The natives generally aren’t too restless during the cooler months with closures on the Murray cod season for New South Wales, Queensland, Victoria and the ACT all falling from September 1 to November 30. Redfin are sluggish but join yellowbelly as possible freshwater targets. Yet, spring heralds the start of the Bass season. These wonderful little battlers are prime targets particularly for lure fishos looking to flick a spinner or hardbody around upstream. Getting lures tight into the Bass haunts can be difficult when you’re land based, so small roof toppers and kayaks will greatly improve your success.

Bass fishos will often encounter estuary perch around similar structure and method. They generally move down the estuary systems to spawn in winter and back upstream in spring and summer. It’s not too late to cast floating hard body lures, or even soft plastics to the lower estuaries, especially around the full moon period where you can find some explosive action in the shallows. 

Offshore, the big pelagics have slowed. There are still southern bluefin tuna right through the south western districts and Tasmania’s south east coast, but they will become sparse. The mystery of the broadbill swordfish effort seems to have slowed toward the end of winter.


The arrival of spring will open up many opportunities. Offshore the snapper will gather on the inshore reefs and the spring period heralds higher rainfalls bringing mulloway to hunt the exchanges of fresh and salt water around river mouths and beaches. Further offshore, the mackerel and tuna will slowly recover as the water warms. There has been an amazing run of striped and blue marlin throughout southern Queensland in previous months. Hopefully that improves with the heavy tackle season for black marlin starting around October.  It’s also getting onto the last months to target wild barramundi in much of Queensland due to closures beginning in November, and then the wet season. There are exceptions in some stocked waterways.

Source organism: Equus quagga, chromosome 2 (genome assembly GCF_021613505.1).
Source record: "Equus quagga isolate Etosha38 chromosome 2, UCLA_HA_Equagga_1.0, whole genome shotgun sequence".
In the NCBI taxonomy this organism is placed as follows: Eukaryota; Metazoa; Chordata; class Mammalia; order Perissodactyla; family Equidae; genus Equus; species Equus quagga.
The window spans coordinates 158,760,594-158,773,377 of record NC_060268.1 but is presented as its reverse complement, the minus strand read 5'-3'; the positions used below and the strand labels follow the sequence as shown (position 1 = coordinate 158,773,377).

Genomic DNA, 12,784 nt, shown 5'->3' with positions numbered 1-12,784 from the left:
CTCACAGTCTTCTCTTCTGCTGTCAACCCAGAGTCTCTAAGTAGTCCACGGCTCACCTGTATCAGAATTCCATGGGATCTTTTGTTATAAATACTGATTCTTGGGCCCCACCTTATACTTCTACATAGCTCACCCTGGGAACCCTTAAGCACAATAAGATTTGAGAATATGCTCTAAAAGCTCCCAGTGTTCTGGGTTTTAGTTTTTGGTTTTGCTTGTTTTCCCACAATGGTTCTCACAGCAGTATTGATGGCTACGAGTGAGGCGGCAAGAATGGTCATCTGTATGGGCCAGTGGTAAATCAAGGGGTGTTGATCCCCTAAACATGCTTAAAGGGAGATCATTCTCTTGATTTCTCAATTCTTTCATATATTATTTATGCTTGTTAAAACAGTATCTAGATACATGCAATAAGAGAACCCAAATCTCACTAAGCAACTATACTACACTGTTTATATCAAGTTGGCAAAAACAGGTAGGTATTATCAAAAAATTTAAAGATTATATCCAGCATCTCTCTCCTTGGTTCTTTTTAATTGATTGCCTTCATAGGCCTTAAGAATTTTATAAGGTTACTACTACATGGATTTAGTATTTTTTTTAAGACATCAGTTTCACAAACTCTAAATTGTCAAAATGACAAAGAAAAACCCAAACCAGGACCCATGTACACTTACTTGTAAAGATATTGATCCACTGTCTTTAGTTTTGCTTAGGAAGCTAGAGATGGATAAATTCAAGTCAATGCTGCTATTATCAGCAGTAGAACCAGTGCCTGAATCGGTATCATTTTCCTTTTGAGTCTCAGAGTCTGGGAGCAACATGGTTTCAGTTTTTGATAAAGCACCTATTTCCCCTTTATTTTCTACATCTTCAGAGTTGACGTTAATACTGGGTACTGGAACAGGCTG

It’s tailor season! September is known for the onslaught of huge schools of tailor on the beaches as they travel northward. Fraser Island is the east coast hot spot, but they are common right throughout the beaches of Victoria, New South Wales, Western Australia, and southern Queensland. The evenings are prime times to hit the surf beaches but it’s a good idea to wear your fluoro workgear, due to the numbers of 4WDs running up and down the sand. 


This brings me to the sad news that fourth-generation Australian fishing reel manufacturer the iconic Alvey Reels is closing their doors. I am testament to their claim that Alvey Reels “never need replacing”, having fished with an Alvey reel ever since I was a pup. From Sydney’s north, you will barely find a beach fisho without a virtually maintenance-free Alvey. In my mind, it’s the only surf reel that will truly go the distance in the salt, surf and sand. 

To the Alvey family, thank you for the fond, fishy memories!

The full feature appeared in Caravan World #567. Subscribe today for the latest caravan reviews and news every month!